Blaming Yourself

I don’t think of all the misery but of the beauty that still remains.  ~Anne Frank

Artwork by Kim Nesbit

After diagnosis, there is a time when everything you touch or the rooms you inhabit feel like poison.  The fear is that you have brought this upon yourself somehow.  You are guilty of hurting yourself.  If you had only paid better attention to the evils that exist all around instead of ignoring them or saying flippantly, “we all die of something.” 

I spent many hours wondering if the air at work was bad, or the water I drank was carcinogenic or if sitting in a hot tub did something weird to my breast tissue, or did I emotionally cause my cancer to grow. I even have a beautiful picture hanging in my house that was painted for our community’s “Tough Enough to Wear Pink” fundraiser for breast cancer.  As I looked at it, I wondered if just having it in the house brought cancer to me.  It’s a terrible time of beating yourself up wondering what you did to cause cancer.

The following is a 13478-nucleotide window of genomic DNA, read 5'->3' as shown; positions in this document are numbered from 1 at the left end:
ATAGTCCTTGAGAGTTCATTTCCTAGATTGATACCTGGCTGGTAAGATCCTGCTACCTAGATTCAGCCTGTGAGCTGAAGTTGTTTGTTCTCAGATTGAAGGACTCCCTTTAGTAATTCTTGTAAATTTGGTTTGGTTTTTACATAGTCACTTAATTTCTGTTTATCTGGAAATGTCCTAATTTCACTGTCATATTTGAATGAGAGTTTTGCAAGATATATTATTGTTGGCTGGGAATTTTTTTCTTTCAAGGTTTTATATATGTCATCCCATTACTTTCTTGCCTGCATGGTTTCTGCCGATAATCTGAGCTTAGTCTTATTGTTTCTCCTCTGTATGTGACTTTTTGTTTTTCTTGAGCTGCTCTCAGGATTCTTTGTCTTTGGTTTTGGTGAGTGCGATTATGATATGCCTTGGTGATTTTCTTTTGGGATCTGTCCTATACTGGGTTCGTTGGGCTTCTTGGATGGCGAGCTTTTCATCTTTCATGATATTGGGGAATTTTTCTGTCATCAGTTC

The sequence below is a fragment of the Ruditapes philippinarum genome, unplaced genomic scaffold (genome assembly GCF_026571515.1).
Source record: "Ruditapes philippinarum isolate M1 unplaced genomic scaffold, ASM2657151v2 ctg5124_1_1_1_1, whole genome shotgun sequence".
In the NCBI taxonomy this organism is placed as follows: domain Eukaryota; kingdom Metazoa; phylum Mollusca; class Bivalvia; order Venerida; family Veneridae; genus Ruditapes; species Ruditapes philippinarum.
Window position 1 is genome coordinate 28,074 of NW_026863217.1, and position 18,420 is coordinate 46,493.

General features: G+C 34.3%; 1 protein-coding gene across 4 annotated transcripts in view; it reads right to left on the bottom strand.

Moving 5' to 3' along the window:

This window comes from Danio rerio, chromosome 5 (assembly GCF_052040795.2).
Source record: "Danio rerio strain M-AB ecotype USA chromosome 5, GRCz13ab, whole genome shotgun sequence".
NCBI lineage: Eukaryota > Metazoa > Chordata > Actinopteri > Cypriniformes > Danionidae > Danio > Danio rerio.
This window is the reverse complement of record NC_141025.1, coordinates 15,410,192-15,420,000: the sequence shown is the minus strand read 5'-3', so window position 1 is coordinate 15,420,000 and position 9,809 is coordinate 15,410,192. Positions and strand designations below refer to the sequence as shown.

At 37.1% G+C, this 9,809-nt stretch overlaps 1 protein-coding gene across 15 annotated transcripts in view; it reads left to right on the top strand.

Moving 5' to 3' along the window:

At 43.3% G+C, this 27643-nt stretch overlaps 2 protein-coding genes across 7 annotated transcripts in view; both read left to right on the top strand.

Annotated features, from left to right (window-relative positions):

Fortunately that passes with time.  Not to say it doesn’t rear up now and again but as you search for answers and truths these early fears become less powerful.  What happens instead is you look at these issues now for how to help yourself rather than a platform for blame and guilt.  It’s a good lesson but a rather harsh one. 

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